An experiment to study the effects of lightning flashes on Earth's atmosphere hitched a ride to the International Space Station on Aug. 3, 2013. The Firestation experiment launched aboard a Japan Aerospace Exploration Agency's transfer vehicle called Kounotori-4. Firestation will be installed robotically to the outside of the space station, a process that will take about three weeks.
At the end of August, Firestation should be ready to begin observations, watching for lightning on Earth, which regularly appears some 50 times a second around the globe. Firestation will study the link between lightning and mysterious events known as terrestrial gamma ray flashes, or TGFs. TGFs are very brief but intense bursts of gamma rays produced in Earth's atmosphere by the powerful electrical charges over thunderstorms. Gamma radiation is typically produced only in extreme environments, like nuclear fusion inside the sun or from within distant exploding stars, so this suggests the environment near a lightning flash is much more energetic and complex than previously thought. In addition to being a fascinating and unexpected aspect of our planet, TGFs also may shed light on the processes that trigger lightning in thunderstorms.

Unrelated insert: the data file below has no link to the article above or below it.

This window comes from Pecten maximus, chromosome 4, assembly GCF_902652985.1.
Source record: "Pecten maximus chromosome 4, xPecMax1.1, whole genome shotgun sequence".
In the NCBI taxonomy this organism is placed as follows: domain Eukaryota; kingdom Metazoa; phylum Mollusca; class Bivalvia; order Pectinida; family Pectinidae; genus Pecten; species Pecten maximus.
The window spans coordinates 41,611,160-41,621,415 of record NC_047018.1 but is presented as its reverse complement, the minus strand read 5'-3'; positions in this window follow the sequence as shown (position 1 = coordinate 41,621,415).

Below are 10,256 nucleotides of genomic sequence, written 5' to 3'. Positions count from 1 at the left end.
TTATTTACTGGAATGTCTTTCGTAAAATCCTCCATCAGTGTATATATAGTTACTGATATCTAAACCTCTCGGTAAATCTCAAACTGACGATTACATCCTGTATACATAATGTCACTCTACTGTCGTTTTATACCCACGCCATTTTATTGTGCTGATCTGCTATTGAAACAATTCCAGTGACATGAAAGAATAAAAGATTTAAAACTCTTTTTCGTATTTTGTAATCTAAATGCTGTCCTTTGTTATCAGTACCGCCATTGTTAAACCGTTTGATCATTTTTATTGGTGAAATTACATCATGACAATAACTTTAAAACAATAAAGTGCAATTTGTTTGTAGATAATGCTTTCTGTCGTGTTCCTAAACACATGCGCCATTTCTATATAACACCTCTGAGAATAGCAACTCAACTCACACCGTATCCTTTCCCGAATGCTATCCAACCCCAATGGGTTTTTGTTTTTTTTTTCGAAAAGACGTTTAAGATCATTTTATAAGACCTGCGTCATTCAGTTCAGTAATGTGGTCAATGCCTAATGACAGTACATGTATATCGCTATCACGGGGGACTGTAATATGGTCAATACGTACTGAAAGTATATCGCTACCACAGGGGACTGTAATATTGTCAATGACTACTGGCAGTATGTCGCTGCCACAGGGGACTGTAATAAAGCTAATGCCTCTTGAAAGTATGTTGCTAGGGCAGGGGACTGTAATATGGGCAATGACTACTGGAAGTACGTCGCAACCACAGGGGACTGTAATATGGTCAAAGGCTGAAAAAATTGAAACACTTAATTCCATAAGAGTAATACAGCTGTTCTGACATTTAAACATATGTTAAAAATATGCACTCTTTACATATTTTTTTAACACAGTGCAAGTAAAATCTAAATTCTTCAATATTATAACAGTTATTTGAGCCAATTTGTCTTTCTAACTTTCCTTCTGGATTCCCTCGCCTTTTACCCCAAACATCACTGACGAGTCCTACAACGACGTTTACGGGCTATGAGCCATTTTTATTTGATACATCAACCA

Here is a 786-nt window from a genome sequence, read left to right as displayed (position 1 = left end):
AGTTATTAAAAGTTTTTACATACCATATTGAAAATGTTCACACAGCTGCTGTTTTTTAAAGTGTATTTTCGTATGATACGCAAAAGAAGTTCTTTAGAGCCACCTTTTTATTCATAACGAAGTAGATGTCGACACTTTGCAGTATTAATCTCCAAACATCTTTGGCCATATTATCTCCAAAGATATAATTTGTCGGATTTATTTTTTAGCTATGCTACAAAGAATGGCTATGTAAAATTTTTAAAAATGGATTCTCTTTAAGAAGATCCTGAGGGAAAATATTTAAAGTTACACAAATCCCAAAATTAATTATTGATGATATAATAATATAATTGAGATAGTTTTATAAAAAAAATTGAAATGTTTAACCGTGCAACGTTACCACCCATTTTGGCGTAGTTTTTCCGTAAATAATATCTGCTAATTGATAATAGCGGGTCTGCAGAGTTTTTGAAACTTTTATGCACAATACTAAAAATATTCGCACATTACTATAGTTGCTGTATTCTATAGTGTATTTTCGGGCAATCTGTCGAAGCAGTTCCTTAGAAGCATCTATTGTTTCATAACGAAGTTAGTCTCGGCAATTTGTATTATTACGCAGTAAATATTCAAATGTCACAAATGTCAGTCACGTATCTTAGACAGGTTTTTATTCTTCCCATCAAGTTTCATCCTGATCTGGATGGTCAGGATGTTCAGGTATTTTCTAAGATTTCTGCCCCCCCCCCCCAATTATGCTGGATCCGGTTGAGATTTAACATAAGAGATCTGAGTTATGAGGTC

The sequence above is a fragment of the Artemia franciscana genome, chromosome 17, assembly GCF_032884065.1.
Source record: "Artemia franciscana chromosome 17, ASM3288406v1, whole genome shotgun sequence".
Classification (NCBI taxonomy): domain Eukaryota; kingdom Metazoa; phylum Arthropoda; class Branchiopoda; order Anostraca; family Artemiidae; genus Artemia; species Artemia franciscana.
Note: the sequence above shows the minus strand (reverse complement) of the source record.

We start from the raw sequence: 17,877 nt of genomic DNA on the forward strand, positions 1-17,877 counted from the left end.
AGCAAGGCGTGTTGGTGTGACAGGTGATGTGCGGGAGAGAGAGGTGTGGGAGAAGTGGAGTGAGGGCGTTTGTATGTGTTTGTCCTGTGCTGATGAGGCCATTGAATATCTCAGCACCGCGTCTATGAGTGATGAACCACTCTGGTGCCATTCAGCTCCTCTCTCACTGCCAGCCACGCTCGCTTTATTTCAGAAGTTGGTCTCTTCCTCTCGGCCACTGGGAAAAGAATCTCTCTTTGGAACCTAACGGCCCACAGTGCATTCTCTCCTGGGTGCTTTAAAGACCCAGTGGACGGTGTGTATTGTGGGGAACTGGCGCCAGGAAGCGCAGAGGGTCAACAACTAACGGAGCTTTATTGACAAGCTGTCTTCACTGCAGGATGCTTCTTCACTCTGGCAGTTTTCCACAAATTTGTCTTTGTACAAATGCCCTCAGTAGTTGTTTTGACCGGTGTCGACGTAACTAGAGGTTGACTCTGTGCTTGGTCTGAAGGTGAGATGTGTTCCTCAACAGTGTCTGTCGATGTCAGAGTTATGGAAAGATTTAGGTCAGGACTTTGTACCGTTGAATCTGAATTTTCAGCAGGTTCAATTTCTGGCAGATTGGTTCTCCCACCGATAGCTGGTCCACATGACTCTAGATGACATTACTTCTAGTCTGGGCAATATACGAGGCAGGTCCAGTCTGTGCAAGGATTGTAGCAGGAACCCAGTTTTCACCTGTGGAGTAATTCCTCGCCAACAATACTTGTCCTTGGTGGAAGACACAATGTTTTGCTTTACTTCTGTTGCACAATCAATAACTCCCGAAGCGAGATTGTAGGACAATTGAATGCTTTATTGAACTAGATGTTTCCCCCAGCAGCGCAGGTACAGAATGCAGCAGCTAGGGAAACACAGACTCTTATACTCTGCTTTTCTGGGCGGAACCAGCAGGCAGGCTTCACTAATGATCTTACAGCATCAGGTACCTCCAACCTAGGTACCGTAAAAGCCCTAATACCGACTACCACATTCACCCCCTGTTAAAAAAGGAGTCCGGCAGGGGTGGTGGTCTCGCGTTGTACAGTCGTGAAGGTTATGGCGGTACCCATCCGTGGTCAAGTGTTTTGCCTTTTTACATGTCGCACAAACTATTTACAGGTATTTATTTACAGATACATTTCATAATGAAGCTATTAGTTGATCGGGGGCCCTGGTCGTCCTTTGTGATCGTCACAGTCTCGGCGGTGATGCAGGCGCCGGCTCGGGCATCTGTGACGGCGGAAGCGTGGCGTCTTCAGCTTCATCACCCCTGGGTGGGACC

"We know that lightning might be intimately linked to these flashes of gamma rays, but we don't know the cause and effect mechanisms just yet," said Doug Rowland, principal investigator for Firestation at NASA's Goddard Space Flight Center in Greenbelt, Md. "So one of Firestation's goals is to study many TGF and lightning events to see what kinds of lightning produce gamma rays and what kinds do not."
Current estimates suggest there may be some 500 TGFs worldwide every day, and Firestation will spend a year observing them.
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